The ICC's Future Tours Programme had suggested that, in April and May 2013, West Indies would host two Tests, three one-day internationals and two Twenty20 games against Sri Lanka. But that clashed with the closing stages of the IPL, which would have ruled out several leading players on both sides.
Instead, a three-way one-day series, also involving India, was arranged for a few weeks later. To make it work, the three teams travelled from London to Jamaica immediately after the Champions Trophy. That, in any case, was the official rationale. As ever with India, it was not difficult to read between the lines. The competition was sponsored by a Hyderabadi mobile-phone business, and a host of other Indian products and services - household names in the subcontinent, but unheard of in the Caribbean - filled the perimeter advertising boards at the two venues, Sabina Park in Jamaica and Queen's Park Oval in Trinidad.
They were there because live coverage of the matches was being beamed back to India by Ten Sports, the Dubai-based Indian production company which had won the rights to international cricket from the West Indies Cricket Board a year earlier. To cement the Indian theme, their captain M. S. Dhoni raised yet another one-day trophy after powering six, four and six off successive balls in the last over to clinch a tense one-wicket victory in a low scoring final against Sri Lanka. India had started with two defeats in Jamaica, as the exertion of going all the way in the Champions Trophy appeared to take its toll. They also lost Dhoni to a hamstring injury, which kept him out until the final. But by the time they arrived in Trinidad, India seemed refreshed.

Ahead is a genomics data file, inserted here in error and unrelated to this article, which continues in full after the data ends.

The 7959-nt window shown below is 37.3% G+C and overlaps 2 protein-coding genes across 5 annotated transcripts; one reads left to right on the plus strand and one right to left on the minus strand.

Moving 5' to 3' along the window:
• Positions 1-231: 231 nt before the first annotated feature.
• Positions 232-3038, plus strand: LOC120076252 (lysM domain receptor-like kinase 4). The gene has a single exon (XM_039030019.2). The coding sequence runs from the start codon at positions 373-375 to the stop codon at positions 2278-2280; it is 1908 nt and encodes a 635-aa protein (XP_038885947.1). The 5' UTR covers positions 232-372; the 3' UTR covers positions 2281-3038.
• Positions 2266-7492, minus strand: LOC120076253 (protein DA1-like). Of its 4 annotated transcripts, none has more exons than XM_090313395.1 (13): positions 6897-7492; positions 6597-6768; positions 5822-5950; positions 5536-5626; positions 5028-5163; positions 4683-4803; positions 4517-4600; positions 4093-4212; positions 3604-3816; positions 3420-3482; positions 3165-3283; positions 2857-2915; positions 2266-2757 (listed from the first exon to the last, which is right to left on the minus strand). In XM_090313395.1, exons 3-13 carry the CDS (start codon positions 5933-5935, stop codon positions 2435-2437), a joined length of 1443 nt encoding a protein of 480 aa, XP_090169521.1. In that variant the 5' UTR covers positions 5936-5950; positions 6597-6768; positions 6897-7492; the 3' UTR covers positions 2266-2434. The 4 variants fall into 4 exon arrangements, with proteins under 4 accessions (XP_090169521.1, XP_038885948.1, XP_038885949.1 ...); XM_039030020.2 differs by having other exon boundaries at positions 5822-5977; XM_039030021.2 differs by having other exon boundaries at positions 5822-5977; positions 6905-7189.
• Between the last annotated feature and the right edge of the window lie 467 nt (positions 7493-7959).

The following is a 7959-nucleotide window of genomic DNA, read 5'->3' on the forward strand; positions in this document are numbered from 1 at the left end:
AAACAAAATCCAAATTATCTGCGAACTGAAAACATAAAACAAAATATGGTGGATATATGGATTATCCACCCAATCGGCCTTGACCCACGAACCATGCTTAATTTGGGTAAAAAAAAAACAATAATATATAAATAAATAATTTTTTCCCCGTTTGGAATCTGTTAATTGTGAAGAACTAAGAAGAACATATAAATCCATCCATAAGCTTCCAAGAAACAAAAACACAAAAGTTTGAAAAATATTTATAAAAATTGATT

They trounced the inconsistent West Indians to avenge a narrow defeat in the first match, then booked a place in the final by routing Sri Lanka for 96 in the decisive qualifier; it was payback for their roasting in Jamaica, where Upul Tharanga made an unbeaten 174 and shared an opening partnership of 213 with Mahela Jayawardene. There were also hundreds by Chris Gayle for West Indies and Virat Kohli, India's stand-in captain. But the most consistent batsmen on sluggish pitches that suited the finger-spinners were the ever dependable Kumar Sangakkara for Sri Lanka and India's Rohit Sharma, who seemed to be fulfilling his potential at long last after being moved up to open earlier in the year.
India also prospered thanks to the seam and swing of Bhuvneshwar Kumar, eight months into his international career, which brought him the series award after ten wickets at 9.70 and an economy-rate of 3.34; for Sri Lanka, Angelo Mathews grew in confidence as captain. But for West Indies, the only benefits were financial.
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